"Topographically," says Nikolai Przhevalsky, "it is a perfectly level plain, which in all probability once formed the bed of a huge lake or inland sea." He concludes this based on the level area of the region as a whole, the hard saldgine clay and the sand-strewn surface and, lastly, the salt lakes which occupy its lowest parts. For hundreds of kilometers, nothing can be seen but bare sands; in some places they continue so far without a break that the Mongols call them Tengger (i.e. sky). These vast expanses are absolutely waterless, nor do any oases relieve the unbroken stretches of yellow sand, which alternate with equally vast areas of saline clay or, nearer the foot of the mountains, with barren shingle. Although on the whole a level country with a general altitude of 1,000 to 1,500 m (3,300 to 4,900 ft), this section, like most other parts of the Gobi, is crowned by a chequered network of hills and broken ranges going up 300 m higher. The vegetation is confined to a few varieties of bushes and a dozen kinds of grasses and herbs, the most conspicuous being saxaul (Haloxylon ammondendron) and Agriophyllum gobicum. The others include prickly convolvulus, field wormwood (Artemisia campestris), acacia, Inula ammophila, Sophora flavescens, Convolvulus ammanii, Peganum and Astragalus, but all dwarfed, deformed and starved. The fauna consists of little but antelope, wolf, fox, hare, hedgehog, marten, numerous lizards and a few birds, e.g. the sandgrouse, lark, stonechat, sparrow, crane, Henderson's ground jay (Podoces hendersoni), horned lark (Eremophila alpestris), and crested lark (Galerida cristata).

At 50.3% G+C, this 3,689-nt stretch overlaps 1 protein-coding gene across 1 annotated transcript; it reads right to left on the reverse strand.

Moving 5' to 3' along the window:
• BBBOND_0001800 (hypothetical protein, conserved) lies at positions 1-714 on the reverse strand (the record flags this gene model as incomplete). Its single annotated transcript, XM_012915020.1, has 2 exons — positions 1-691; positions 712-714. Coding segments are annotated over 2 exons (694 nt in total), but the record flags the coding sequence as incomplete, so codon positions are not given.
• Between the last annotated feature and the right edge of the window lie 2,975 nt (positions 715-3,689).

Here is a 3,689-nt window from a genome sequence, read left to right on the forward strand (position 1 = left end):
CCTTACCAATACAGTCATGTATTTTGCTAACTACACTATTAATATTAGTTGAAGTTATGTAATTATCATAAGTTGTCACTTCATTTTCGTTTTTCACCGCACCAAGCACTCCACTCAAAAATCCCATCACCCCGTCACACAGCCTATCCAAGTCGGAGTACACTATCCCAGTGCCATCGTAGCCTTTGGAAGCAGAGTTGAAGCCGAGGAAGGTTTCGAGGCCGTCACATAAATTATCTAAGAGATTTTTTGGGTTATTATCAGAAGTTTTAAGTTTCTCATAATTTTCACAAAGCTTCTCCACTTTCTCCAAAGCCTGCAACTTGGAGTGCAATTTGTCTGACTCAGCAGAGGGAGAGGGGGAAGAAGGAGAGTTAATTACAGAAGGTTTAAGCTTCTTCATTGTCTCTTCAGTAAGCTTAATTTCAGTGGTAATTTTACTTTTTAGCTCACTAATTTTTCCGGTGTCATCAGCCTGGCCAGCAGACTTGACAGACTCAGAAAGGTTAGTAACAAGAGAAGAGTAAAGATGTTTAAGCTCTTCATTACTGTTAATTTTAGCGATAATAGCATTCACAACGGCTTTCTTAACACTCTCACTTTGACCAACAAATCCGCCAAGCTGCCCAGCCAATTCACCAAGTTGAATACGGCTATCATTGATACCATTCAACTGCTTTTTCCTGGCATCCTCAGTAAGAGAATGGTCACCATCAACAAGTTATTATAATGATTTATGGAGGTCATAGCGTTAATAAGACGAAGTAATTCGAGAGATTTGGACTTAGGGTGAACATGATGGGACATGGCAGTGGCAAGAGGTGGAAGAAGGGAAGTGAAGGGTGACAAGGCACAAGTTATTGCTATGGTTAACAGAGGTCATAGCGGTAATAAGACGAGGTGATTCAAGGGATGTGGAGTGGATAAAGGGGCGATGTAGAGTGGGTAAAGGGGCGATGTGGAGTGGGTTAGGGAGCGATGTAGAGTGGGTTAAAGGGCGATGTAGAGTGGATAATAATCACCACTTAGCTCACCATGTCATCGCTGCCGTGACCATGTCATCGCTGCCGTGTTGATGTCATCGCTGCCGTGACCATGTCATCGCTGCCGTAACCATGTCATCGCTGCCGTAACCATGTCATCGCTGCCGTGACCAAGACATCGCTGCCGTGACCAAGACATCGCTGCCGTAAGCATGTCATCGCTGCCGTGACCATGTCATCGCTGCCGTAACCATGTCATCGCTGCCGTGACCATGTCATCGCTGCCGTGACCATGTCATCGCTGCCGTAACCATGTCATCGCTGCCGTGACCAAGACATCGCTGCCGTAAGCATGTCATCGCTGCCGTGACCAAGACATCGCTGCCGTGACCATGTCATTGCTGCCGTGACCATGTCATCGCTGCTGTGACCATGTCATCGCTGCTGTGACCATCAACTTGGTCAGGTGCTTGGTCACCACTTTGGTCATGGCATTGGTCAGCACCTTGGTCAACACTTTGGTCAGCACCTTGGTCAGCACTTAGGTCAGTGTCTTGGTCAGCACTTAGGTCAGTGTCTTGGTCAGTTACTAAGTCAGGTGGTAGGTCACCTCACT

The structure here is that of the mighty T'ien Shan, or Heavenly Mountains, running from west to east. It divides the northern one-third of Sinkiang from the southern two-thirds. On the northern side, rivers formed from the snow and glaciers of the high mountains break through barren foothill ranges and flow out into an immense, hollow plain. Here the rivers begin to straggle and fan out, and form great marshes with dense reed-beds. Westerners call this terrain the Dzungarian desert. The Chinese also call it a desert, but the Mongols call it a 'gobi'—that is, a land of thin herbage, more suitable for camels than for cows, but capable also, if herds are kept small and moved frequently, of sustaining horses, sheep, and goats. The herbage comprises a high proportion of woody, fragrant plants. Gobi mutton is the most aromatic in the world.